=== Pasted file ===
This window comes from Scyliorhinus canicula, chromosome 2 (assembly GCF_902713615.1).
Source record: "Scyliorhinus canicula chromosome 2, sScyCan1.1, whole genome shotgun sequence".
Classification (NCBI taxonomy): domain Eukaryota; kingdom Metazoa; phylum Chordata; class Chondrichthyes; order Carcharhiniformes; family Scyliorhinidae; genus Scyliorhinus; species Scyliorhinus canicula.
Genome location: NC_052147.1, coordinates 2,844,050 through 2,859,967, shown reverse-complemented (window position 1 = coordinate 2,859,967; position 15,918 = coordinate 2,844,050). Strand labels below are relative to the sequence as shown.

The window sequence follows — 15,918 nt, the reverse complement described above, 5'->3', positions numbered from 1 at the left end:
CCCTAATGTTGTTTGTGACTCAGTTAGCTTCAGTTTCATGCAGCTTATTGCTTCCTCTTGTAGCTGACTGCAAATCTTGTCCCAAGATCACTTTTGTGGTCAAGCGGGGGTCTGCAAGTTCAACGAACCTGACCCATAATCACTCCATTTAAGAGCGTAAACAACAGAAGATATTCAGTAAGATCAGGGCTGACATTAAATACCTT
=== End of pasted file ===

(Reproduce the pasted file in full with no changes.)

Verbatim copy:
This window comes from Scyliorhinus canicula, chromosome 2 (assembly GCF_902713615.1).
Source record: "Scyliorhinus canicula chromosome 2, sScyCan1.1, whole genome shotgun sequence".
Classification (NCBI taxonomy): domain Eukaryota; kingdom Metazoa; phylum Chordata; class Chondrichthyes; order Carcharhiniformes; family Scyliorhinidae; genus Scyliorhinus; species Scyliorhinus canicula.
Genome location: NC_052147.1, coordinates 2,844,050 through 2,859,967, shown reverse-complemented (window position 1 = coordinate 2,859,967; position 15,918 = coordinate 2,844,050). Strand labels below are relative to the sequence as shown.

The window sequence follows — 15,918 nt, the reverse complement described above, 5'->3', positions numbered from 1 at the left end:
CCCTAATGTTGTTTGTGACTCAGTTAGCTTCAGTTTCATGCAGCTTATTGCTTCCTCTTGTAGCTGACTGCAAATCTTGTCCCAAGATCACTTTTGTGGTCAAGCGGGGGTCTGCAAGTTCAACGAACCTGACCCATAATCACTCCATTTAAGAGCGTAAACAACAGAAGATATTCAGTAAGATCAGGGCTGACATTAAATACCTT